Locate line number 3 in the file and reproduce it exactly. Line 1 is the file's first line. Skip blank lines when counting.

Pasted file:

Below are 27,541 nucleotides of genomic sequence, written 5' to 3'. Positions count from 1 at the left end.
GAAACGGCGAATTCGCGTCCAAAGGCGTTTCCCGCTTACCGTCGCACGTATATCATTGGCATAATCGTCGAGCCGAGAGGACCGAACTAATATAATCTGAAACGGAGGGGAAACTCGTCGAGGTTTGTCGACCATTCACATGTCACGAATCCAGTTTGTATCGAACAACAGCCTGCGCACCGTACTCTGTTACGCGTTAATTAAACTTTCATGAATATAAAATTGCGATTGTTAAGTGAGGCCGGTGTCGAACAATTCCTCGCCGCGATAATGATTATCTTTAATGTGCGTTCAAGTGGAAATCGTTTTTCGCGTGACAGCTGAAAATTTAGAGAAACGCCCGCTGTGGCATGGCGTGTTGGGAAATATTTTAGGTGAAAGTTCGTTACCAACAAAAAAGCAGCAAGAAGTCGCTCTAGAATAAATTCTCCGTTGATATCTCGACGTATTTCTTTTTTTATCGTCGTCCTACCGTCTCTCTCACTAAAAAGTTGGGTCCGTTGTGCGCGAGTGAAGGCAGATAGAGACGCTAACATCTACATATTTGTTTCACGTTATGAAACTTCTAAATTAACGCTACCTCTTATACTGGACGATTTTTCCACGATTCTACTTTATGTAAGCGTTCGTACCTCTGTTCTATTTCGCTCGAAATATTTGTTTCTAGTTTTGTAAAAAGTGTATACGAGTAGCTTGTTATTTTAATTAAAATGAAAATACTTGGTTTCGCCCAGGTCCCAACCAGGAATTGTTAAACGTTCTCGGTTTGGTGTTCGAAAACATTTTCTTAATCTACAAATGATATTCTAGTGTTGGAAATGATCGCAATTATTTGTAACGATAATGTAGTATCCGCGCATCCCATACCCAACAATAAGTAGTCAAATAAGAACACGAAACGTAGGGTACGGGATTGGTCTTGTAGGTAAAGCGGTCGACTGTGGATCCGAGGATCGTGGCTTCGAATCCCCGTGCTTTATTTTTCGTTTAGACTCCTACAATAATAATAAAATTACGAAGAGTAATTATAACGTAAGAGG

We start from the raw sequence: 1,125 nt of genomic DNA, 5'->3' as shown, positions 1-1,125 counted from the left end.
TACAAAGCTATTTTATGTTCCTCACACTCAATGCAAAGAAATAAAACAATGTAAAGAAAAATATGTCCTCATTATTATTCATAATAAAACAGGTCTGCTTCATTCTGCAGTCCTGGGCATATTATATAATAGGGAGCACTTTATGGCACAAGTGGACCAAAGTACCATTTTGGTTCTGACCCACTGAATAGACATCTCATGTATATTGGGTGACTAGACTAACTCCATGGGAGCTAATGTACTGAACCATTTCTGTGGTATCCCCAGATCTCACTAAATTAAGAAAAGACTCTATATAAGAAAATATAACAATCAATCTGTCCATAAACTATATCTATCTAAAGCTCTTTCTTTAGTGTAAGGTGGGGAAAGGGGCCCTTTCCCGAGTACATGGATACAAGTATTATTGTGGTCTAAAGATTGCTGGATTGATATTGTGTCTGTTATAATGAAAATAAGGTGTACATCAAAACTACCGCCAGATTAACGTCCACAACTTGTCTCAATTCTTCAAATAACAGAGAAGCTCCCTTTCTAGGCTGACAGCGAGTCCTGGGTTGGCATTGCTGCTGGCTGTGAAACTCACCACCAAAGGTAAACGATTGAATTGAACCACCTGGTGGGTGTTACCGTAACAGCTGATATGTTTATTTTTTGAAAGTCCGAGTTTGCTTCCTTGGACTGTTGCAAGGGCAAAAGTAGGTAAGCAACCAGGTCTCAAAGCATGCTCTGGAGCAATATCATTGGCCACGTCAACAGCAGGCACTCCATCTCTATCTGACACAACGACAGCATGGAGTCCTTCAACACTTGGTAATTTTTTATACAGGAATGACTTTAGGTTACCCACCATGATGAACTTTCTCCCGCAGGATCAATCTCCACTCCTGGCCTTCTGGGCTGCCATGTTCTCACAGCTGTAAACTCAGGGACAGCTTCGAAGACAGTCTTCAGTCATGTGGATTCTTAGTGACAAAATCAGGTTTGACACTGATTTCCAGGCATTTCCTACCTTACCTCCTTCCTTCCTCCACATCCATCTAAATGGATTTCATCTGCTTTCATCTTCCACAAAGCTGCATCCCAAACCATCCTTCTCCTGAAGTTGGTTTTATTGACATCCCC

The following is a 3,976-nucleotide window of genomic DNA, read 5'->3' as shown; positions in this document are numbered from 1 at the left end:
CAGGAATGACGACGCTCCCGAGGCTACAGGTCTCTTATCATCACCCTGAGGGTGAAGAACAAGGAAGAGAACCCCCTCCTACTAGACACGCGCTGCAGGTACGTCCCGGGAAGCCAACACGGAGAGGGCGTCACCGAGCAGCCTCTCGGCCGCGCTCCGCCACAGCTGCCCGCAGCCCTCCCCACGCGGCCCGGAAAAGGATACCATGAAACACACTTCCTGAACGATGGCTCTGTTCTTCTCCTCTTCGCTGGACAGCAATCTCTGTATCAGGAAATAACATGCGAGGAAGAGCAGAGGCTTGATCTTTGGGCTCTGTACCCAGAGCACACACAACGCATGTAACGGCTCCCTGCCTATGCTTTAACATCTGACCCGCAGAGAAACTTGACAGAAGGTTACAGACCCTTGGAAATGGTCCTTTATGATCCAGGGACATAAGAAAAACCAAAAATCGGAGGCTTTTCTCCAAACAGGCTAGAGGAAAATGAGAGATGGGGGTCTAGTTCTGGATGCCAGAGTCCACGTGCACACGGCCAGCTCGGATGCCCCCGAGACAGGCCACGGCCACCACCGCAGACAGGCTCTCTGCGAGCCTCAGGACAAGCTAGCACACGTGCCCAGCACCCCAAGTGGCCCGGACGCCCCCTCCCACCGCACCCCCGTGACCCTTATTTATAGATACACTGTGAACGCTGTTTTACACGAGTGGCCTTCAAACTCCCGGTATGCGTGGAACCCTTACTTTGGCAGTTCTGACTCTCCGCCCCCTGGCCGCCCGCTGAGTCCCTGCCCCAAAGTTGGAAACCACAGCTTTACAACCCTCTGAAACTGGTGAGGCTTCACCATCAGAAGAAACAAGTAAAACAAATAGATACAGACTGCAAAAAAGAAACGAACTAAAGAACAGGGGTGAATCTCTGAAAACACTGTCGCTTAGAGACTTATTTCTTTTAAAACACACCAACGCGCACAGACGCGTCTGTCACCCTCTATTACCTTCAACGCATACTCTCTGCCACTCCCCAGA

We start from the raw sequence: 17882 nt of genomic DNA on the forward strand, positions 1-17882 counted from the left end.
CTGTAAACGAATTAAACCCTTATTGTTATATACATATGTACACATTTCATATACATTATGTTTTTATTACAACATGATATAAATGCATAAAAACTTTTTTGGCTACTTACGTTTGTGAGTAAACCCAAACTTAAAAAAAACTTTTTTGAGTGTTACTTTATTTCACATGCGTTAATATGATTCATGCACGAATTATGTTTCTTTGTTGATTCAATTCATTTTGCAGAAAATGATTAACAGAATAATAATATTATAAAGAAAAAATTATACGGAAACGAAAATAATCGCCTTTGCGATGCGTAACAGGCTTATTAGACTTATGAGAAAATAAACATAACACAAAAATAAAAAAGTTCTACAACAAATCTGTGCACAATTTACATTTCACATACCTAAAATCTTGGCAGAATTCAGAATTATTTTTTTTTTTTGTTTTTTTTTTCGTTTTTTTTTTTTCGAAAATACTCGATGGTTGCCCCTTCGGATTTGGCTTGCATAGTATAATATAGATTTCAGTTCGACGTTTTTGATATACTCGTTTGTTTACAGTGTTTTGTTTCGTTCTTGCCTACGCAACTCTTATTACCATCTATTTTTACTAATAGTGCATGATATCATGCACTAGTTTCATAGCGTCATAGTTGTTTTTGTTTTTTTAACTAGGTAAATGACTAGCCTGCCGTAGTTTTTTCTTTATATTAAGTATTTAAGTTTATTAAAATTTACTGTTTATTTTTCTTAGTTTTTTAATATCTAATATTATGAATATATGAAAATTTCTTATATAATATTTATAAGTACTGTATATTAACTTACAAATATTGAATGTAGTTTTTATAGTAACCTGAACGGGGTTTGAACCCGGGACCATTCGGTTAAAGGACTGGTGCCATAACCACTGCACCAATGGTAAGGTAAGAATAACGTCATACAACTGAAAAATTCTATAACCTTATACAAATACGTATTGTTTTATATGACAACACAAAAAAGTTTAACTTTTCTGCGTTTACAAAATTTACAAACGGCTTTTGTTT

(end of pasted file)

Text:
We start from the raw sequence: 1,125 nt of genomic DNA, 5'->3' as shown, positions 1-1,125 counted from the left end.